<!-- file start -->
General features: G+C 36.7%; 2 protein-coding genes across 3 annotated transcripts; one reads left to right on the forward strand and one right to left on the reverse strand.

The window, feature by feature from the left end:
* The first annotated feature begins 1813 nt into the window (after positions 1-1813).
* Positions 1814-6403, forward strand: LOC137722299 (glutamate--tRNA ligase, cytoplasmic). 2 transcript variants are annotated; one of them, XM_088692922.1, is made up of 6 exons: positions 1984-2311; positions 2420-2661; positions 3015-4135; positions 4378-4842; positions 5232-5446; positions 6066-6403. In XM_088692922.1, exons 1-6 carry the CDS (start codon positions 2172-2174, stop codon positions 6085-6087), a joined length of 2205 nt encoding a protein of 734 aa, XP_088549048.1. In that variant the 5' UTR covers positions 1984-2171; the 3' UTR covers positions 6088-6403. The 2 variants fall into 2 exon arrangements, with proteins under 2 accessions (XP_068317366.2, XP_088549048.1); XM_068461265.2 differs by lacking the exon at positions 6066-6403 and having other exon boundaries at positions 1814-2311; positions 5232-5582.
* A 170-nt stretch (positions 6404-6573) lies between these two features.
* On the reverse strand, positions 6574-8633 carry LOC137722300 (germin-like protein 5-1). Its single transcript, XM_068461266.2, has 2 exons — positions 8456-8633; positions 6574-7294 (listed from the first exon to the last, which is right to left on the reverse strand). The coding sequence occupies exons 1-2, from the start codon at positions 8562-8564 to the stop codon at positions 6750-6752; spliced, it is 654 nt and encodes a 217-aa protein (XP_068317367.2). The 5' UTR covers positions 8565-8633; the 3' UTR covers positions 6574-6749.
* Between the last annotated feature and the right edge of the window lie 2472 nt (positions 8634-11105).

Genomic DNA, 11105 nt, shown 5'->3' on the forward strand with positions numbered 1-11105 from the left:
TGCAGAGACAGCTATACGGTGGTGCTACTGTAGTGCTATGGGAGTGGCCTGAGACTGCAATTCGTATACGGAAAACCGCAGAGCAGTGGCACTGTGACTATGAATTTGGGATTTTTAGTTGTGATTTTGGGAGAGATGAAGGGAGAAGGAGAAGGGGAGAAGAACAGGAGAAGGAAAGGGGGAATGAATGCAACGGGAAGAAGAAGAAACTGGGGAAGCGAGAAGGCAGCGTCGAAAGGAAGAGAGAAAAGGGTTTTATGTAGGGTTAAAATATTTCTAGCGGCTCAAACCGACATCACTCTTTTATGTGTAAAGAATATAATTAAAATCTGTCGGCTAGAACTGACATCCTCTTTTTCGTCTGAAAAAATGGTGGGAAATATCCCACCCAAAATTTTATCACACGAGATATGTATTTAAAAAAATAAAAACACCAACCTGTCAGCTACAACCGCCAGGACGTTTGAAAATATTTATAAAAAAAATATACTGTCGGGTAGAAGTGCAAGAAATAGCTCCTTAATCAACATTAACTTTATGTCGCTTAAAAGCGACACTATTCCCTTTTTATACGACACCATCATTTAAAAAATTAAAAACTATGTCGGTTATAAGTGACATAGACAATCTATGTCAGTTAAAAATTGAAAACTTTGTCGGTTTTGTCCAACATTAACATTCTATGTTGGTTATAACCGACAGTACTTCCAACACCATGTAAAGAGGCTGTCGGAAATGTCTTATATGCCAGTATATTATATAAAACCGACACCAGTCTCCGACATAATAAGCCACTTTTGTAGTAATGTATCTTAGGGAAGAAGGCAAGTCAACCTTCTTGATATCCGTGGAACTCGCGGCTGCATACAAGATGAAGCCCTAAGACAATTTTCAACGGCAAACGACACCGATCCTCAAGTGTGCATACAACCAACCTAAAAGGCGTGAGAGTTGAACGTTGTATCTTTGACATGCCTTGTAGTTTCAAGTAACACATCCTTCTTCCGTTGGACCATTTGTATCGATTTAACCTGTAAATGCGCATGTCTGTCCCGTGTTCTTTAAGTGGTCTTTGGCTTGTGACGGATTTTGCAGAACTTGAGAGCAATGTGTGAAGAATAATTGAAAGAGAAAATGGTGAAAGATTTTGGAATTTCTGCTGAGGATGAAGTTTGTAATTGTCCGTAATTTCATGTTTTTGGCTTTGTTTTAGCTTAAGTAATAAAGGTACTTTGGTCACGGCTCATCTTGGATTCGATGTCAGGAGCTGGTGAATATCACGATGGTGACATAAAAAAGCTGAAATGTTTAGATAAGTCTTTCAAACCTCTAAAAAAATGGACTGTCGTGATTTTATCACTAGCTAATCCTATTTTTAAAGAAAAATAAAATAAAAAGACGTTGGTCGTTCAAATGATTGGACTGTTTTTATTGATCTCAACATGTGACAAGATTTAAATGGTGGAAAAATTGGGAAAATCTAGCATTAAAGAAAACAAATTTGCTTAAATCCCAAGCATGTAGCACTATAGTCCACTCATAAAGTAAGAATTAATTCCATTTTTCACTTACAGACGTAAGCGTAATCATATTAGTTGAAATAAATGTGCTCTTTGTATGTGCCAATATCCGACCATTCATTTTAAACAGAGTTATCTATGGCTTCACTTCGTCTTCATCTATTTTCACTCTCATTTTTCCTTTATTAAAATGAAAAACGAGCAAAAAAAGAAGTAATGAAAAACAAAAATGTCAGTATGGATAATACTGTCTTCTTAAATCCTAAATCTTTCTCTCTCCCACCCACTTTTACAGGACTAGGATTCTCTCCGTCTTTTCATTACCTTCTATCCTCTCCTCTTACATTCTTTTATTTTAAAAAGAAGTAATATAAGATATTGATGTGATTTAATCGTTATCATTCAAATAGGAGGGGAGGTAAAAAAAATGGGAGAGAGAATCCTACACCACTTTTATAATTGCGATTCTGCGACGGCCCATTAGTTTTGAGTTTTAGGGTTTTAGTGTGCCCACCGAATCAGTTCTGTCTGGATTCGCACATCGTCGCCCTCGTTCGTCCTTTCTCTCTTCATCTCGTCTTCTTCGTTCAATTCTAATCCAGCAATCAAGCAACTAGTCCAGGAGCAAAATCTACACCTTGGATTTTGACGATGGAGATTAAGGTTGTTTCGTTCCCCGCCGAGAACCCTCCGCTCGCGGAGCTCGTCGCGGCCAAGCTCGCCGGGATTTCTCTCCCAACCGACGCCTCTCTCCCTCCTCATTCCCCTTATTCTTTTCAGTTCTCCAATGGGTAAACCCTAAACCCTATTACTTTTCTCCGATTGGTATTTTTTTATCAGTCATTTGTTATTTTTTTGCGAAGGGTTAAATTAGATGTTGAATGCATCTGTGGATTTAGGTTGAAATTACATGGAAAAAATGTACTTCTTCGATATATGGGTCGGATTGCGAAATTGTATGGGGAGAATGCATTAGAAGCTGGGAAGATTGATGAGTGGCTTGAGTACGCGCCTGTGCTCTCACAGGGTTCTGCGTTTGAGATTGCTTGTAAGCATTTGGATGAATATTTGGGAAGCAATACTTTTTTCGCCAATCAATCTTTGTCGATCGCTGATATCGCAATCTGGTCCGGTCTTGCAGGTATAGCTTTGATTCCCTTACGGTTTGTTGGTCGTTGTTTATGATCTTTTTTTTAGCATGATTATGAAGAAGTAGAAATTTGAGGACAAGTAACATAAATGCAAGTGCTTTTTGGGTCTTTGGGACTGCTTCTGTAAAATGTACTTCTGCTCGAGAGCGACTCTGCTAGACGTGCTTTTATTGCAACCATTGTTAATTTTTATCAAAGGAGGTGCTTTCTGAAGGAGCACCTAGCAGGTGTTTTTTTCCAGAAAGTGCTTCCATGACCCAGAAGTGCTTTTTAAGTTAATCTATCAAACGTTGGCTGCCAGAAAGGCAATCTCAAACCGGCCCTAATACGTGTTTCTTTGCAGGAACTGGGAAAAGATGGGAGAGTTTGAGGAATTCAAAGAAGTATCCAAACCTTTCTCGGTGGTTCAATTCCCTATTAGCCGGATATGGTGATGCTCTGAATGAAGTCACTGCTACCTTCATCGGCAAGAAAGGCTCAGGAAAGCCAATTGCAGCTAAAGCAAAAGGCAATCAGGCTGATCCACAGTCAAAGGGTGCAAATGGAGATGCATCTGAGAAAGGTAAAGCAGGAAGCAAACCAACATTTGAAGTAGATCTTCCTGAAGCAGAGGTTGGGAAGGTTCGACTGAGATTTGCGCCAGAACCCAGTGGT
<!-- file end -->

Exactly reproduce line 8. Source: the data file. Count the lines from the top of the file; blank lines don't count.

Genomic DNA, 11105 nt, shown 5'->3' on the forward strand with positions numbered 1-11105 from the left: